Liquor stores pass muster, won't sell to minor

Teen working with police refused 10 times out of 10

February 29, 2000|By Laura Barnhardt | Laura Barnhardt,SUN STAFF

An 18-year-old high school student had no luck buying beer for the Anne Arundel County police officers he was hanging out with last week.

After the teen paid for a six-pack of Coors Light at one liquor store, the owner yelled, "I'm calling the police. And you're not getting your 20 bucks back either!"

But before the Annapolis liquor store owner could report the boy, police officers waiting in the parking lot explained that the teen was working with them and Anne Arundel liquor board inspectors as part of "Operation J-Save" -- a long-running program that targets liquor store clerks to prevent alcohol sales to minors.

The teen was turned down at all 10 liquor stores where he tried to buy beer without identification, Southern District Sgt. Patrick Riordan said yesterday.

At another liquor store in Annapolis, the manager followed the teen out of the store to write down the license plate of what was an unmarked police cruiser, said Riordan.

"It was good," the sergeant said. "Our goal is to gain compliance, not to charge people. We just want to remind people that prom and graduation seasons are coming up, and that they have a responsibility."

Riordan said the teen, who was recruited by a Southern District officer who teaches drug and alcohol awareness classes at the high schools, was "very young-looking."

John McQueeney, owner of Festival Liquors off Forest Drive, said he had picked up the phone to call police after the teen told him was 21 years old, with a birth date of 1971, which would have made him 28 or 29 years old.

"We don't serve minors," McQueeney said. "The kids know not to come in here. The word gets out at the high schools about which places will sell and which won't. It's more effective than a full-page ad."

Harry Aycock, general manager of Harbour Spirits in the Annapolis Harbour Center, who followed the teen to the parking lot to get his plate number, said store workers usually see an increase in underage patrons trying to buy liquor at the beginning of summer, when college students return home.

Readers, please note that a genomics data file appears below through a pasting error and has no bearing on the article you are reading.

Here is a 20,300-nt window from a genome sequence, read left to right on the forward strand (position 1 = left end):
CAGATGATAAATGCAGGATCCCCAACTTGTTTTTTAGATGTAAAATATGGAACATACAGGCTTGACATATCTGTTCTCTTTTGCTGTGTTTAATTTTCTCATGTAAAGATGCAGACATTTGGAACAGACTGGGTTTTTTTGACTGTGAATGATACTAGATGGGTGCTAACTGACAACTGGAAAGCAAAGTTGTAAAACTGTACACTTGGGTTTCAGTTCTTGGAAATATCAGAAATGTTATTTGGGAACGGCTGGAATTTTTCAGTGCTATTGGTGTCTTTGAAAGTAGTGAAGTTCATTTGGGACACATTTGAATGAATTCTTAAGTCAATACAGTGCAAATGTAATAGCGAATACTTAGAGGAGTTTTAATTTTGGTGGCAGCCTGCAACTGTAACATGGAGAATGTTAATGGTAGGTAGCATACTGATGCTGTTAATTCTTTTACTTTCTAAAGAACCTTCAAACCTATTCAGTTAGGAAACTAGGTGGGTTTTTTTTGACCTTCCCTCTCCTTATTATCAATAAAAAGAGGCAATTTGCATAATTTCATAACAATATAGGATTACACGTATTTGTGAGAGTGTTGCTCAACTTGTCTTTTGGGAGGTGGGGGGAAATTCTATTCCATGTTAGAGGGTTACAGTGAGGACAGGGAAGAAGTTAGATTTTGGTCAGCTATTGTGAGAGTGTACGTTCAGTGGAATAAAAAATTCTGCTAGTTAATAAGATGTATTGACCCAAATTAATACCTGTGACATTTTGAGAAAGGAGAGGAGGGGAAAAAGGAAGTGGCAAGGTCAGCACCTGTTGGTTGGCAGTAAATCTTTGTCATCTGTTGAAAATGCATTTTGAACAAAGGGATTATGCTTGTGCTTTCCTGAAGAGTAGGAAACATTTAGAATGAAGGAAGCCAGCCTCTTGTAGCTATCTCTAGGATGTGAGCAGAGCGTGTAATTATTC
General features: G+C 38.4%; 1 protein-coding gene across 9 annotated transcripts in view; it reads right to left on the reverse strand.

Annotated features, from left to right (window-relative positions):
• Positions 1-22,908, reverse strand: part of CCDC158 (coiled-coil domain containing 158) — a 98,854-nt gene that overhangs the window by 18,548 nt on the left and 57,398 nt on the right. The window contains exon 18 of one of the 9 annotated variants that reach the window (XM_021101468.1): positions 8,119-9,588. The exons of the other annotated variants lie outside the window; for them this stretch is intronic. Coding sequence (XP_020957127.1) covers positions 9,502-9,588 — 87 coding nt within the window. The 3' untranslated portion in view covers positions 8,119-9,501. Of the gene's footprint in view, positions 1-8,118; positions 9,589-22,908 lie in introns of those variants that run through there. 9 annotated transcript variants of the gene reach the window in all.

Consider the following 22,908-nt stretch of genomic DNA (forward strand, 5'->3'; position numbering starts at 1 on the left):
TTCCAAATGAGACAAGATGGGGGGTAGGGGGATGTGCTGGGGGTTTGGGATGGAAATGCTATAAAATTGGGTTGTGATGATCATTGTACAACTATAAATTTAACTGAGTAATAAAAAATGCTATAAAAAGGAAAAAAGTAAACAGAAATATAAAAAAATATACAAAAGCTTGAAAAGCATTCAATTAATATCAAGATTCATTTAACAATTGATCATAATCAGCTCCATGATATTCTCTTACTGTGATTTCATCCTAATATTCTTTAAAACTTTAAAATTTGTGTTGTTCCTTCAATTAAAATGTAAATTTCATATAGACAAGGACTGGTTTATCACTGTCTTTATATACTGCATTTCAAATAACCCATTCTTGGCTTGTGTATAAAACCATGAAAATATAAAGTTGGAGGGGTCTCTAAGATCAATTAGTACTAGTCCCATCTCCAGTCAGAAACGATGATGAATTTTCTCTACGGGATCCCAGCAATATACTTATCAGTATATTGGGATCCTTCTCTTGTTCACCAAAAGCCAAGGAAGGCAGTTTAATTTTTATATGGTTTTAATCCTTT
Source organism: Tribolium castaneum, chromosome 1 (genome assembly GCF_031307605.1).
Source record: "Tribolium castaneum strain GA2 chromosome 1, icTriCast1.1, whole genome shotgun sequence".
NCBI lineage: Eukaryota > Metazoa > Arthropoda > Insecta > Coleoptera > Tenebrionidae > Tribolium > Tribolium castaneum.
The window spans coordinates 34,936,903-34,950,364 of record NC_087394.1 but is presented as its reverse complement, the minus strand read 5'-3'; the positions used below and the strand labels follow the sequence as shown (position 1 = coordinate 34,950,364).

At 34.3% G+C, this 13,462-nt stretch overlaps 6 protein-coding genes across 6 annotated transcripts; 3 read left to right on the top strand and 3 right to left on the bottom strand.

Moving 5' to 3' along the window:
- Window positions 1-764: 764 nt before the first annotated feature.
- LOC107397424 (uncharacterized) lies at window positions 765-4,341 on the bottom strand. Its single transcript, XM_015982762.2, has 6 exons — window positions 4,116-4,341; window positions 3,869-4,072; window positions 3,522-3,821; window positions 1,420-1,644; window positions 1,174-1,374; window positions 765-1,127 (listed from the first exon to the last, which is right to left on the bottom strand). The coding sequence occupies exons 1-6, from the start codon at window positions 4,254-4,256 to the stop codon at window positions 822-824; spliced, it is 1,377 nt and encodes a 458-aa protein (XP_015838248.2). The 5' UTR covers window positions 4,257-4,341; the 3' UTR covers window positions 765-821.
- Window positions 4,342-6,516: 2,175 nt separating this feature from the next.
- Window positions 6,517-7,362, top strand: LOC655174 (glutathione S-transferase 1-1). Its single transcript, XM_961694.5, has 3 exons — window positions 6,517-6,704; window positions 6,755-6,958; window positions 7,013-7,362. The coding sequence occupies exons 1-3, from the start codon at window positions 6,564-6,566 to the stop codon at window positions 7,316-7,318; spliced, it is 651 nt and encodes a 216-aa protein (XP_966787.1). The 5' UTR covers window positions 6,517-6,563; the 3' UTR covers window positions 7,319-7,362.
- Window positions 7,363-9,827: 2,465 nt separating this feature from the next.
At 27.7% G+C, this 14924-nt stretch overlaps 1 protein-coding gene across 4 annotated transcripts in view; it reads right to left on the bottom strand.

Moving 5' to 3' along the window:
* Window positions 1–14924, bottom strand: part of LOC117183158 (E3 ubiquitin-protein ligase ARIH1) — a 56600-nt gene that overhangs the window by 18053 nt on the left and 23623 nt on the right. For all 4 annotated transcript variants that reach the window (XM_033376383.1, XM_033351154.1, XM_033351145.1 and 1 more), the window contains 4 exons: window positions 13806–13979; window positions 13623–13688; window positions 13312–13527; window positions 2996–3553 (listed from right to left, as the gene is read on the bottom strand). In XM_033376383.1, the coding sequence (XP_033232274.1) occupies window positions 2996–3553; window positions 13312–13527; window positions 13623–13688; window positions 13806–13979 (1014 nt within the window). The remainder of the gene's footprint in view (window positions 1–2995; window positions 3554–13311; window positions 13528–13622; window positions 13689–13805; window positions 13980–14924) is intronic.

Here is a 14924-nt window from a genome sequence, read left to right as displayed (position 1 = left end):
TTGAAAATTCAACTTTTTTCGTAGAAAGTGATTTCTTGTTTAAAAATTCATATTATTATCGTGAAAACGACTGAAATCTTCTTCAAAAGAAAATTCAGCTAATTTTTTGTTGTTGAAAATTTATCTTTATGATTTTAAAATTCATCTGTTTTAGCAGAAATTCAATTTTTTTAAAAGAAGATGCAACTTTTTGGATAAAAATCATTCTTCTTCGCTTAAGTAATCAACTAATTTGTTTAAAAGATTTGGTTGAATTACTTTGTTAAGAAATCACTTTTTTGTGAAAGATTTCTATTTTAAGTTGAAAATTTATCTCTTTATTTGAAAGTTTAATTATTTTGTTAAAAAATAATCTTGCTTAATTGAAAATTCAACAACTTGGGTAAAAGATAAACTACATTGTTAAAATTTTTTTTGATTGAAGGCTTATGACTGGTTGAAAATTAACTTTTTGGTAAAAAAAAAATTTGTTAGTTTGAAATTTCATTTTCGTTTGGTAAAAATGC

"They test out who will sell and who won't," Aycock said. "This time of year, we'll see a few high school kids, but not too many."

Neither Aycock nor McQueeney, who is a former county liquor board inspector, thought the undercover operation aimed at the stores was the most effective way of preventing underage drinking and illegal liquor sales.

"I appreciate that the officers and inspectors are out there," said Aycock. "But I'd also like to see them start that program where they pose as store clerks and arrest the kids trying to buy.

"The kids don't see the consequences of trying to buy illegally," he said. "The clerks and owners are always held accountable. It's our license and our money if we don't obey the law."

Liquor store owners who sell to minors can be fined $1,000 and can lose their liquor licenses.

Underage patrons can also be fined and could be jailed 30 days and lose their driver's licenses. But liquor store owners complain that underage patrons are seldom punished.

Richard C. Bittner, chairman of the liquor board, acknowledged that although the 12 inspectors have the right to issue citations to underage patrons, they rarely do.

"Because they're part-time and they don't have law enforcement training, they don't issue citations to teen-agers. They work with the Police Department for that reason," Bittner said.

However, he said, inspectors are training to pose as liquor store clerks to catch minors trying to buy alcohol. Because many underage patrons use fake IDs that have their real names -- and often their correct addresses -- Bittner said it was possible for the inspectors to take the IDs and issue citations through the mail rather than confront the underage patron at the scene.

"It's safer that way," Bittner said.

The "Operation J-Save" initiative will continue through the spring, officials said.

In addition to targeting liquor stores, police officers regularly patrol proms, graduations and known party spots for underage drinking, Riordan said.

The liquor board and police also post notices in high schools warning teens about the consequences of underage drinking.

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